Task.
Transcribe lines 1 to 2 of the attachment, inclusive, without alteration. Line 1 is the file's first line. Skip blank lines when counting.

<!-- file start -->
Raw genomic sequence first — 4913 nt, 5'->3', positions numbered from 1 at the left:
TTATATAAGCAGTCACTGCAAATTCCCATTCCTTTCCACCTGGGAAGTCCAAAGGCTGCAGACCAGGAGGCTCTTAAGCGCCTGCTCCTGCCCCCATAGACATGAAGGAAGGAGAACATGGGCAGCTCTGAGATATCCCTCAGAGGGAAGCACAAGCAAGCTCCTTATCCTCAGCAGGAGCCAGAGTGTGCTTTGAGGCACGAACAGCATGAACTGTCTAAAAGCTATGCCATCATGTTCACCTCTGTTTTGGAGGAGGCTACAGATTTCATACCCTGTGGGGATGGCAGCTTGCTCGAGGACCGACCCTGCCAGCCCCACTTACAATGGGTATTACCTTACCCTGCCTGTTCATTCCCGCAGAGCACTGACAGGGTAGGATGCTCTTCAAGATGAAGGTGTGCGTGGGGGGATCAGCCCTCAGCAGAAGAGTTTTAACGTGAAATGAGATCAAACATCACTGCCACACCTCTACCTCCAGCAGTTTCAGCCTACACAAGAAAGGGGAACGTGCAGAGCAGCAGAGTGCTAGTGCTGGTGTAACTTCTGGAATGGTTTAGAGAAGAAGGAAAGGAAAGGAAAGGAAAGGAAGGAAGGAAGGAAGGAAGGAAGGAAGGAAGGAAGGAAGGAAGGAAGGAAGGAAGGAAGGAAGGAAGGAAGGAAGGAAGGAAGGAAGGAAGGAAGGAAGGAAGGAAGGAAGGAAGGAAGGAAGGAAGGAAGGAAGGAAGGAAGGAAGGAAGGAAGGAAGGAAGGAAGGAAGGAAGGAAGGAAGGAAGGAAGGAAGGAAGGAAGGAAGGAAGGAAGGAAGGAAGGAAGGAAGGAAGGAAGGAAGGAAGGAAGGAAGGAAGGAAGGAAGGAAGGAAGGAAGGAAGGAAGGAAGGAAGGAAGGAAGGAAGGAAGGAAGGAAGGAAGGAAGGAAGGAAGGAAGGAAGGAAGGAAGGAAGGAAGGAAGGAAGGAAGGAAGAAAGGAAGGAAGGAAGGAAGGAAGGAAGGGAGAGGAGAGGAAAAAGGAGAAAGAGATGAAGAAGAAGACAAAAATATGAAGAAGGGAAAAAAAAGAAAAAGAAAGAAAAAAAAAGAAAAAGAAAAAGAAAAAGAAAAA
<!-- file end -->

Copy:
Raw genomic sequence first — 4913 nt, 5'->3', positions numbered from 1 at the left:
TTATATAAGCAGTCACTGCAAATTCCCATTCCTTTCCACCTGGGAAGTCCAAAGGCTGCAGACCAGGAGGCTCTTAAGCGCCTGCTCCTGCCCCCATAGACATGAAGGAAGGAGAACATGGGCAGCTCTGAGATATCCCTCAGAGGGAAGCACAAGCAAGCTCCTTATCCTCAGCAGGAGCCAGAGTGTGCTTTGAGGCACGAACAGCATGAACTGTCTAAAAGCTATGCCATCATGTTCACCTCTGTTTTGGAGGAGGCTACAGATTTCATACCCTGTGGGGATGGCAGCTTGCTCGAGGACCGACCCTGCCAGCCCCACTTACAATGGGTATTACCTTACCCTGCCTGTTCATTCCCGCAGAGCACTGACAGGGTAGGATGCTCTTCAAGATGAAGGTGTGCGTGGGGGGATCAGCCCTCAGCAGAAGAGTTTTAACGTGAAATGAGATCAAACATCACTGCCACACCTCTACCTCCAGCAGTTTCAGCCTACACAAGAAAGGGGAACGTGCAGAGCAGCAGAGTGCTAGTGCTGGTGTAACTTCTGGAATGGTTTAGAGAAGAAGGAAAGGAAAGGAAAGGAAAGGAAGGAAGGAAGGAAGGAAGGAAGGAAGGAAGGAAGGAAGGAAGGAAGGAAGGAAGGAAGGAAGGAAGGAAGGAAGGAAGGAAGGAAGGAAGGAAGGAAGGAAGGAAGGAAGGAAGGAAGGAAGGAAGGAAGGAAGGAAGGAAGGAAGGAAGGAAGGAAGGAAGGAAGGAAGGAAGGAAGGAAGGAAGGAAGGAAGGAAGGAAGGAAGGAAGGAAGGAAGGAAGGAAGGAAGGAAGGAAGGAAGGAAGGAAGGAAGGAAGGAAGGAAGGAAGGAAGGAAGGAAGGAAGGAAGGAAGGAAGGAAGGAAGGAAGGAAGGAAGGAAGGAAGGAAGGAAGGAAGGAAGGAAGGAAGGAAGGAAGGAAGGAAGGAAGGAAGAAAGGAAGGAAGGAAGGAAGGAAGGAAGGGAGAGGAGAGGAAAAAGGAGAAAGAGATGAAGAAGAAGACAAAAATATGAAGAAGGGAAAAAAAAGAAAAAGAAAGAAAAAAAAAGAAAAAGAAAAAGAAAAAGAAAAA